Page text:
2. Mile Square property owners – who disproportionately live out of Marion County and out of state – lobbied to increase the income taxes of all Marion County residents to improve their properties.

    That’s really all there is to it.

  3. Downtown has been subsidized with *billions* of taxpayer dollars over the decades. If the businesses and other private investors in the Mile Square want the city to spend more downtown to maintain a Potemkin village for visitors and convention attendees, then they should foot the bill.

    The city will still reward every developer who comes along begging for a taxpayer handout to build their latest project, but the ones who are already there should at least chip in a little extra if they want extra level of services. The rest of the city certainly does not get the level of services and attention that downtown does, and it is irksome that even a measly $5 million a year has to get pushed out on everyone else.

    1. Less than $10 per person per year to get the 5.5M. Not a bad sacrifice for keeping downtown clean and orderly.

    2. QUESTION? Somebody of authoritative knowledge please define orderly.

      Imagine if we were treated like the mentally ill we call homeless. Will that 5 million also go to set some boundaries to control them from sleeping on the sidewalks and alleys? Are they going to have the qualified staff to really help them? Or just let.them make their mentally unstable choices. Not fair to them.

    3. Kevin, if it is not a bad “sacrifice” to keep downtown “orderly and clean,” then the downtown *corporate welfare queens* can and should be the ones to foot the majority of the cost.

      They have had their handouts for many decades, and it is time they finally shoulder their fair share. Or, we can let downtown get “disorderly and unclean,” and they can enjoy the same level of public services as the rest of the city.

    1. Charles notice that the DEMOCRAT controlled City County Council can vote against it. Lets see how that plays out.

      The bill would repeal a law the Republican-dominated Legislature approved last year in the waning hours of the legislative session that gave Indianapolis city government the authority to create an economic enhancement district, which the Democrat-controlled City-County Council voted to approve in December.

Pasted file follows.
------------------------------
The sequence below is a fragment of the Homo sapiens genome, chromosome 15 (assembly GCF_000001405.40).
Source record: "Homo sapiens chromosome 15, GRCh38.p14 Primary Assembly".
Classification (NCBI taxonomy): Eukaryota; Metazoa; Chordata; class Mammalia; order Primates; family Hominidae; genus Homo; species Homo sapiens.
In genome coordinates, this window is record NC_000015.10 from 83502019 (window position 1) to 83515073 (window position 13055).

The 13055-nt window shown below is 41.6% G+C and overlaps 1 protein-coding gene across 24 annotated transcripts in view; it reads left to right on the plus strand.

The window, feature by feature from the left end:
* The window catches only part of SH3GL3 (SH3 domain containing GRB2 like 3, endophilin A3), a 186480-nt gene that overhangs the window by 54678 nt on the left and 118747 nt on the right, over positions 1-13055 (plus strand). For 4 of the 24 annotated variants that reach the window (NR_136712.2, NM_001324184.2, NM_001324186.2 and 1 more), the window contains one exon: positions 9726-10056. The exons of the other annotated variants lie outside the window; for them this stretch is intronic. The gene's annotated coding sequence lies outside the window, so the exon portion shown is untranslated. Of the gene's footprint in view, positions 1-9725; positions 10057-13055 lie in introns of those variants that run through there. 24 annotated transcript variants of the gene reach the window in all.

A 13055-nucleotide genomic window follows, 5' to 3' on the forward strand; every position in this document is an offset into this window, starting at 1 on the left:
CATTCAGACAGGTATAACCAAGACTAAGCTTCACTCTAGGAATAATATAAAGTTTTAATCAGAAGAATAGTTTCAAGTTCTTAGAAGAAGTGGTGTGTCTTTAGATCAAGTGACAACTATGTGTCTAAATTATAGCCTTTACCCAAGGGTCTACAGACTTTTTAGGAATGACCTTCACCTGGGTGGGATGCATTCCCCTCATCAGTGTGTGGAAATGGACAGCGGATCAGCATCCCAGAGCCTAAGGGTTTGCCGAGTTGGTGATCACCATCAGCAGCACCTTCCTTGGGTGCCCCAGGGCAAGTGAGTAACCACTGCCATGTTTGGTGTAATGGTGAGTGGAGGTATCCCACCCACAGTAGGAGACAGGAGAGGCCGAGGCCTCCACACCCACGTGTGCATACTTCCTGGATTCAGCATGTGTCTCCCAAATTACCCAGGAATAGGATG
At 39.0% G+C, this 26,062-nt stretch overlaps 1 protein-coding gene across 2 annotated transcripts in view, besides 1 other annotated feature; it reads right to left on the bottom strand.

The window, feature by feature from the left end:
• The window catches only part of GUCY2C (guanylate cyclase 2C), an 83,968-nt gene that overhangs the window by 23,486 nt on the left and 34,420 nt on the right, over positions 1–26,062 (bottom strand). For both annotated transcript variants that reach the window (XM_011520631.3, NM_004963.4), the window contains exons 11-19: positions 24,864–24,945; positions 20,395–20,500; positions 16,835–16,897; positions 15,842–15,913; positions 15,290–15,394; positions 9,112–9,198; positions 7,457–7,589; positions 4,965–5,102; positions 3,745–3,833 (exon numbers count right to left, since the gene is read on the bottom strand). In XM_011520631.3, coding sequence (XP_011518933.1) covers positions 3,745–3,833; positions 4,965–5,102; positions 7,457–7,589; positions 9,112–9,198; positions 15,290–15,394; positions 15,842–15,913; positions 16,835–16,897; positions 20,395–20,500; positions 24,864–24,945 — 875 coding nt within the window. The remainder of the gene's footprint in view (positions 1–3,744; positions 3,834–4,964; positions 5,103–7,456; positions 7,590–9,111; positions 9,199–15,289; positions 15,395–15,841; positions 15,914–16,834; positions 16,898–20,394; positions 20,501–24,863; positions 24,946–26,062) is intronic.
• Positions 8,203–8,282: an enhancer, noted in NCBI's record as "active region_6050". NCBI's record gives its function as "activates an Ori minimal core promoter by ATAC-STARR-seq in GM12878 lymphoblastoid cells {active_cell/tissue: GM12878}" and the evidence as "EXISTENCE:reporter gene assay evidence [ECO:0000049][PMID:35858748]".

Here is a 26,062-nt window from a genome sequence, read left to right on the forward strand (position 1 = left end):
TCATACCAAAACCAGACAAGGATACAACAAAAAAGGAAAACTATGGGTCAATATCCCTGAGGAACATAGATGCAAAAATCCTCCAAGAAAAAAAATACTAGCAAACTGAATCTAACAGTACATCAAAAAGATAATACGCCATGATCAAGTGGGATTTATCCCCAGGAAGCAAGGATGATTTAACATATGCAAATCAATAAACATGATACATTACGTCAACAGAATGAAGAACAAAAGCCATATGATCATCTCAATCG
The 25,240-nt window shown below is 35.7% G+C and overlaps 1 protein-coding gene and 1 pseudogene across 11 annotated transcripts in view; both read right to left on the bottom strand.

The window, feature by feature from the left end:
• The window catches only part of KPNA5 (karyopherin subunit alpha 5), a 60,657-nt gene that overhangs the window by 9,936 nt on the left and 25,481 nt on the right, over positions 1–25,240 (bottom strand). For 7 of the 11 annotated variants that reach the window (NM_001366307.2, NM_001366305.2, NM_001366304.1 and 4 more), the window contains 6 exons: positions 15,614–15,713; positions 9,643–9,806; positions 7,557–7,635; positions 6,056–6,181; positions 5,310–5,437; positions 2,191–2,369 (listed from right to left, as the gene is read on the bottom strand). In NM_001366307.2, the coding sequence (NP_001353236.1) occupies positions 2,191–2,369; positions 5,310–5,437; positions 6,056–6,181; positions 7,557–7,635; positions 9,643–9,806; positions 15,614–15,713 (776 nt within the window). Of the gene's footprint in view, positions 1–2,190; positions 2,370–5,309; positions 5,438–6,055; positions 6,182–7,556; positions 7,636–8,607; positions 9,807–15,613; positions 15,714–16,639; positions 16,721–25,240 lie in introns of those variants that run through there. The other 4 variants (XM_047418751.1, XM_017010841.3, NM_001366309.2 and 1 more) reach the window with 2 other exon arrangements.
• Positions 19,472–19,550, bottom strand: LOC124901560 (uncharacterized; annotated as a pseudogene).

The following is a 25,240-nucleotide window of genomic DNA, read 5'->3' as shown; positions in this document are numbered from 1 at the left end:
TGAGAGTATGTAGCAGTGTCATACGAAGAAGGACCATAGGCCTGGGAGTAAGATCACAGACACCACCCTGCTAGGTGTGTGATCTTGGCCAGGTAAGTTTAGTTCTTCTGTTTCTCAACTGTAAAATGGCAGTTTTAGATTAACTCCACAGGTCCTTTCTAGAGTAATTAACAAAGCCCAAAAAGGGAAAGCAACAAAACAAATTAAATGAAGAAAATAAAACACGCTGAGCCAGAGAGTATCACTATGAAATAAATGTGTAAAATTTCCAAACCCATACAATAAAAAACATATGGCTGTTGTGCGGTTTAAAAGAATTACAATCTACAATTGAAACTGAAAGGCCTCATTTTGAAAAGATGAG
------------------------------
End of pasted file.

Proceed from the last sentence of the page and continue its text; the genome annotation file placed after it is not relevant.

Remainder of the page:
2. “Huston also questioned why the city couldn’t find money in its $1.5 billion budget to make improvements to Mile Square.”

      In part, because they have to attempt to cover the infrastructure underfunding that Huston can’t bother to lift a finger to fix.

      Such is life when you’ve gerrymandered your district such that you’ve picked your voters, not the other way around.

      https://ballotpedia.org/Indiana_House_of_Representatives_District_37

    3. Lol; that’s cute, Doug. So what would you call dolling out billions of taxpayer dollars to private out-of-state corporations by the IEDC with little/no oversight and transparency? I think you’re projecting.

  4. Regardless of where the money comes from, the initiative will go flat until administration’s sets boundaries on the homeless plus spends the money to bring in top psychologists to work with the patients. They are mentally ill and are weak at making decisions on there own.

  5. This statement is exactly what no one needs, and that is to give any governing body more autonomy.

    “It allows some more autonomy and also would set up a board that would oversee those kinds of improvements in that Mile Square,” Thompson said.”

    Another board that will undoubtedly cost more to fill the seats and have meetings than will ultimately get to the right places.

    Fix the roads, fix the crime, solve the homeless issues, tax this group but not this group, support this group but not that group.

    Maybe the issue is the politicians that we continue to elect thinking they will better stewards of the legacy of downtown or any other community.

    1. The board is all about control and making sure the city doesn’t do anything that doesn’t have Republican support. From the bill:

      “If the adopting body adopts an ordinance under IC 6-3.6-6-2.4, the Mile Square improvement and services projects board is established. The board consists of eight (8) members to be appointed as follows:
      (1) Two (2) members appointed by the legislative body of the consolidated city.
      (2) Two (2) members appointed by the mayor of the consolidated city.
      (3) Four (4) members appointed by the governor. One (1) of the members appointed under this subdivision must represent the business community and own real property located within the Mile Square area of the consolidated city. The president pro tempore of the senate and the speaker of the house of representatives may each make one (1) recommendation to the governor concerning the appointment of a member under this subdivision.

      A majority of the board members must own real property within the Mile Square area of the consolidated city. Each board member shall serve a term of one (1) year from the first day of January after the board member’s appointment and until the board member’s successor is appointed and qualified.

      A proposal before the board must receive at least five (5) votes to authorize action by the board.”

  6. I’d like to see City and State Legislature set aside a small percentage of the downtown tax dollars diverted to fund Gainbridge/LOS/ICC and use those funds to pay for these services.